Noah: The Good Book vs. Hollywood
Bill Korach 3-31-14 The Report Card
By Bill Korach
The movie “Noah,” directed by Darren Aronofsky, starring Russell Crowe and Jennifer Connelly was released this weekend. “Noah” is rated PG-13, Parents Strongly Cautioned – Some Material May be Inappropriate for Children Under 13. Rated R: Restricted – Under 17 Requires Accompanying Parent or Adult Guardian. Since the lessons of Noah are often taught to children and teenagers in Sunday school, The Report Card wondered why the movie rating was so restrictive. After all, old Biblical epics like “The Ten Commandments” were family friendly, so we decided to review “Noah” and see if it met educational standards and was suitable for the family.
A movie director is often given broad latitude, and artistic license in interpreting written material, and certainly a two-hour movie about Noah that spans only 4 chapters of Genesis would need to elaborate. However, when a director takes on the Bible, he has a special responsibility to reflect the intention of Scripture. Most would agree that Cecil B. De Mille succeeded with “The Ten Commandments.” De Mille was a man of deep faith who felt a special responsibility about making a movie about the Bible. Here are his instructions to his staff from Charles Higham’s biography “Cecil B. De Mille”:
Director Aronofsky clearly had no such compulsion to follow Scripture or any accepted interpretation of Noah. The Noah of Genesis appears in chapters 6-9. The Lord speaks directly to Noah, and tells him to build the Ark because Man’s sin has caused them to be consummately evil, and he intends to destroy men and start over with Noah and his family. God tells Noah that because he is righteous, God will make a new covenant with Noah. So Noah is told to build the Ark, gather up animals and repopulate the earth after the flood. The God who made the covenant with Noah is a holy God who hates sin, but he is a loving God who wants to give mankind another chance.
Aronofsky doesn’t see it that way. He acknowledges the concept of sin in the beginning, but gets sidetracked by science fiction like special effect of huge monsters, sort of like transformers, but made of stones. The monsters have been banished from heaven, and sent to earth to sort of hang out. Noah befriends them somehow, and they help him build the Ark. Ok, fine, a few special effects are not that bad, but soon the movie goes totally off the rails. Noah becomes a radical environmentalist who tells his family aboard the Ark, that God wants to repopulate the earth with animals, but not people. He says God wants Noah and his family to just die out. When Noah’s adopted daughter gets unexpectedly pregnant by his son Shem, Noah announces to his family God wants him to kill the baby and end the human race. Needless to say, Noah is no longer popular with his family, and God is hardly a god of Love. When the daughter gives birth Noah pulls out the ugliest dagger I have ever seen to carve up the babies (twins). Lots of weeping a sobbing. Just when you think Noah is going to slaughter the babies, he stops, looks up at heaven, and says to God: “Sorry, I just can’t do what you want me to do.” Clearly, Aronofsky has made Noah morally superior to God, or Noah is a crackpot, your choice.
In order to spice things up a bit, Aronofsky introduces some appalling violence. Noah’s son Ham in the movie version has no wife. He does not relish life on the Ark without a woman, and can you blame him. In the original version, Noah has three sons, Shem, Ham and Japeth are all married and join him on the Ark for the purpose of reproducing mankind after the flood. The movie Ham goes looking for a girl amidst the swarming barbaric, and cannibalistic humans. He probably should have just signed on to Match.com. He finds a nice girl and they try to escape together toward Ark just as the rain starts. The poor girl’s foot gets stuck in a vicious bear trap. Ham tries to release the trap while the girl screams in pain and the howling mob rushes the Ark. Just when you think that Noah and Ham are going to save the girl, the mob charges over the girl and, in the most gruesome scene in the movie, crushes her flat. If the audience doesn’t dislike God at this point, they soon will as Noah pulls the knife on the babies.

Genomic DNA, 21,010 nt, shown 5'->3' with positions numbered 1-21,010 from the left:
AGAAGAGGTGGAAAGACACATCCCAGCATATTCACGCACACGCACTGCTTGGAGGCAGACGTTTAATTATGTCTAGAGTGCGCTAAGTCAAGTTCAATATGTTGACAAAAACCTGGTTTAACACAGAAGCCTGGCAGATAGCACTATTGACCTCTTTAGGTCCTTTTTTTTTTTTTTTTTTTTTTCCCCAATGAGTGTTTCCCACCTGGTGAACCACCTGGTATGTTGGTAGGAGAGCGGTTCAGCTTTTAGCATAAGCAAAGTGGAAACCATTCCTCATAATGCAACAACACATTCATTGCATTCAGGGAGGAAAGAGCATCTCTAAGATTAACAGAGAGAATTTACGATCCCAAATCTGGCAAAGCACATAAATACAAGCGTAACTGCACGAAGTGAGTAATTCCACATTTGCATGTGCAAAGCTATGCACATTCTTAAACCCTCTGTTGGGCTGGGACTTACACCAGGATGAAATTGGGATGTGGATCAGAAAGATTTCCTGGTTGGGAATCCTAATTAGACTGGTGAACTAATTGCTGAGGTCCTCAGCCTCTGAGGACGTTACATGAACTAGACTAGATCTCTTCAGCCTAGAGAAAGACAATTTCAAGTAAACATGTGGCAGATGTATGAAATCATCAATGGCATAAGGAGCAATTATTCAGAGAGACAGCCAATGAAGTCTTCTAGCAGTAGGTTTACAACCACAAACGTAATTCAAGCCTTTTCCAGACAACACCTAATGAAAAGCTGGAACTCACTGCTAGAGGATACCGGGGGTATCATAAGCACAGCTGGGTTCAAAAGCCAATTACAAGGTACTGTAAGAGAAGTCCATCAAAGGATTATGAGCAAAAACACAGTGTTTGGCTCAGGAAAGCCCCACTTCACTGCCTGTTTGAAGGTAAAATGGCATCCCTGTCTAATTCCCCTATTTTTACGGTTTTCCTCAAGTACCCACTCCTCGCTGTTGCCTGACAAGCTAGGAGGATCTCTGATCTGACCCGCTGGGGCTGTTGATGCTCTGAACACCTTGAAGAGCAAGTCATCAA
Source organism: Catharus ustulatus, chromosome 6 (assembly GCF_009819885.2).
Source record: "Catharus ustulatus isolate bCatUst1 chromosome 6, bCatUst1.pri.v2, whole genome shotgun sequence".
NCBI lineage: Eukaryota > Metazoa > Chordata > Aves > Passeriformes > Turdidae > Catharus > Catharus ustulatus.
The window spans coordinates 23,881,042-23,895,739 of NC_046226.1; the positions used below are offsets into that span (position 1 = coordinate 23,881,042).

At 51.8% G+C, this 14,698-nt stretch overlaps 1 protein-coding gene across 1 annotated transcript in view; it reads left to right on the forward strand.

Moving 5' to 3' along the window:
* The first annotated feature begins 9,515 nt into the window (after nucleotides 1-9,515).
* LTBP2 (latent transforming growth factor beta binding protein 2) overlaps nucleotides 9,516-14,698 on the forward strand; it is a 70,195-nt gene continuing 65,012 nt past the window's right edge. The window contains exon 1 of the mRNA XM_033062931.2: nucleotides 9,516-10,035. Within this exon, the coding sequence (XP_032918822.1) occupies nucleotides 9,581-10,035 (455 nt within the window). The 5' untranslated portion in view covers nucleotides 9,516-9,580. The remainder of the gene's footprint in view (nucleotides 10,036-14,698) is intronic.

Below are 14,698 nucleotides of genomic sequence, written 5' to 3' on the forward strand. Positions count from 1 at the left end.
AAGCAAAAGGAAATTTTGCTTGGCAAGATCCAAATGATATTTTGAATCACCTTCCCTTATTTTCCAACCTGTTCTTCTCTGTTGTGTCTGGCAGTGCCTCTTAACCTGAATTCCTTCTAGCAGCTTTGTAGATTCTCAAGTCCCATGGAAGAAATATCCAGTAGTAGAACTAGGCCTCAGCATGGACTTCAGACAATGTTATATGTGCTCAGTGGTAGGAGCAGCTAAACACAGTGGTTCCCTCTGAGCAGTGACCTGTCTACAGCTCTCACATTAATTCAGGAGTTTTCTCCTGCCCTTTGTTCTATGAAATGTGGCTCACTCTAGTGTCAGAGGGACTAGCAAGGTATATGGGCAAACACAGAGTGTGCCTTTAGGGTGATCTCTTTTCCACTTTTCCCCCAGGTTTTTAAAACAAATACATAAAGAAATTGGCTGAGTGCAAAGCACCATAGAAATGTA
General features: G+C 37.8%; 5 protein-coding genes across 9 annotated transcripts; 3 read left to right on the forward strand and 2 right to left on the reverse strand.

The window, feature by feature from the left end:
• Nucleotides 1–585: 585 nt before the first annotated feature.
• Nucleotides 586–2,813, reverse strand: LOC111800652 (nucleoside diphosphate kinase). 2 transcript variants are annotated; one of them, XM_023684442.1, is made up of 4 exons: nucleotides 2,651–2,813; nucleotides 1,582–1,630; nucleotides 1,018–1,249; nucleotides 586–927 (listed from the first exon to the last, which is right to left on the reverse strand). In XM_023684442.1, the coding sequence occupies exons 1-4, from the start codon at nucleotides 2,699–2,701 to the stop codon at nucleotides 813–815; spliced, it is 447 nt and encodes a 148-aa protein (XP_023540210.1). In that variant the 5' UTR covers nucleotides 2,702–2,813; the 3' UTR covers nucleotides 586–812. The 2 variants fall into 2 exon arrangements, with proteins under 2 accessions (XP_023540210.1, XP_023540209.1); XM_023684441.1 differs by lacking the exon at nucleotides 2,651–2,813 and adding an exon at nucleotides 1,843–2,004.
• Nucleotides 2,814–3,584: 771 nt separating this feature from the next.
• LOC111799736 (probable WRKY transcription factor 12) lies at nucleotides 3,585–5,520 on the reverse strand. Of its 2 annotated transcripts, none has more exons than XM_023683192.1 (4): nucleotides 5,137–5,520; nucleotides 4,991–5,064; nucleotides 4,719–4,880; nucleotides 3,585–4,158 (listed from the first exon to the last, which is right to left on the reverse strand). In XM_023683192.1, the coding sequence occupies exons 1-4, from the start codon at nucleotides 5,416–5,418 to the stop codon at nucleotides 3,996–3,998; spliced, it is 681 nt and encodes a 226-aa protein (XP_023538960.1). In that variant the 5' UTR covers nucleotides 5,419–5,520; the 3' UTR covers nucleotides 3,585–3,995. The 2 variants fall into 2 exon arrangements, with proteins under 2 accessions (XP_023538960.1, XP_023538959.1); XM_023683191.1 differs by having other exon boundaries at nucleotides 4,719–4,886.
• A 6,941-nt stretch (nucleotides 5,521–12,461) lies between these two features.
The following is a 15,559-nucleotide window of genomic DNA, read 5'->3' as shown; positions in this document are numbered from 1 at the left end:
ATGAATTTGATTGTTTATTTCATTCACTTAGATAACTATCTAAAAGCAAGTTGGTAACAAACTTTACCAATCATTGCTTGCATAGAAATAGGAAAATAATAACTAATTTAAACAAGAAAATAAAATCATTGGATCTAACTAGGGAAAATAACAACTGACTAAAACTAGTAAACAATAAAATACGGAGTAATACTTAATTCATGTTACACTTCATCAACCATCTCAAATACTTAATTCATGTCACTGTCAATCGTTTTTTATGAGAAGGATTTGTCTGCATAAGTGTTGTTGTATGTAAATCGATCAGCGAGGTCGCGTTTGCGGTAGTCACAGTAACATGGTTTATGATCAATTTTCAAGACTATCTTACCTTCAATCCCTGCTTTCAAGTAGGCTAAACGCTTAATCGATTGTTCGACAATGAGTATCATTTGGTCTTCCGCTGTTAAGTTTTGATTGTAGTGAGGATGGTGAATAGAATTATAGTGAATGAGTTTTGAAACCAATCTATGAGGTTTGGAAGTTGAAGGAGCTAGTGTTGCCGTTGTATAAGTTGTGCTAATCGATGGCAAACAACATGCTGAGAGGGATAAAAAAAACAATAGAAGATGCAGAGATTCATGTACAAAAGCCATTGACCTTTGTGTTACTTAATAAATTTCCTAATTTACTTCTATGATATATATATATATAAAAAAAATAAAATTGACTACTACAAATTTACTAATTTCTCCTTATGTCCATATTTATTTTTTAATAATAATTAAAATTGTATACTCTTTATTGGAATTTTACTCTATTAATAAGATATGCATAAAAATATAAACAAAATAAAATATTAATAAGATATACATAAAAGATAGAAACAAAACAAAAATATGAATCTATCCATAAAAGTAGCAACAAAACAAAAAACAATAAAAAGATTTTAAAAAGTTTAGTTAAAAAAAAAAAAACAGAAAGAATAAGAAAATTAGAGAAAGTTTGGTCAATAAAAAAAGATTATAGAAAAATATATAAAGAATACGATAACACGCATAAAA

Noah is a great waste of an amazing cast. I am a great fan of Russell Crowe who plays Noah. I think “Cinderella Man” was the best fight movie ever made. Anthony Hopkins as Methuselah is always on top of his game. Jennifer Connelly as Noah’s wife is good, but I’m not sure why they gave her a British accent. Ray Winstone is the menacing King Tubal-Cain a direct descendant of Cain himself. They all wear linen outfits that might be a cross between Mad Max and Rodeo Drive raggedy chic. The whole thing was an expensive hodge-podge. It was not worthy of the Bible, and it wasn’t even entertaining.
From: firstname.lastname@example.org Posted on: 2014-04-26
Having heard nothing about this movie, we went to see it. Not only was it a waste of $15 and two hours of our time, it is a potentially dangerous movie. It's really NOT about Noah. They took the name, pinned about 10% of truth to the story and the rest is pure fiction. A person new to theology or Christianity without yet much real knowledge of the stories of the Bible will be totally misled by this movie and may take it as "gospel." It is pure distortion designed as an action flick tagged to get those interested in supporting religious movies into the theatre to be indoctrinated. Laughable if it weren't so dispicable.
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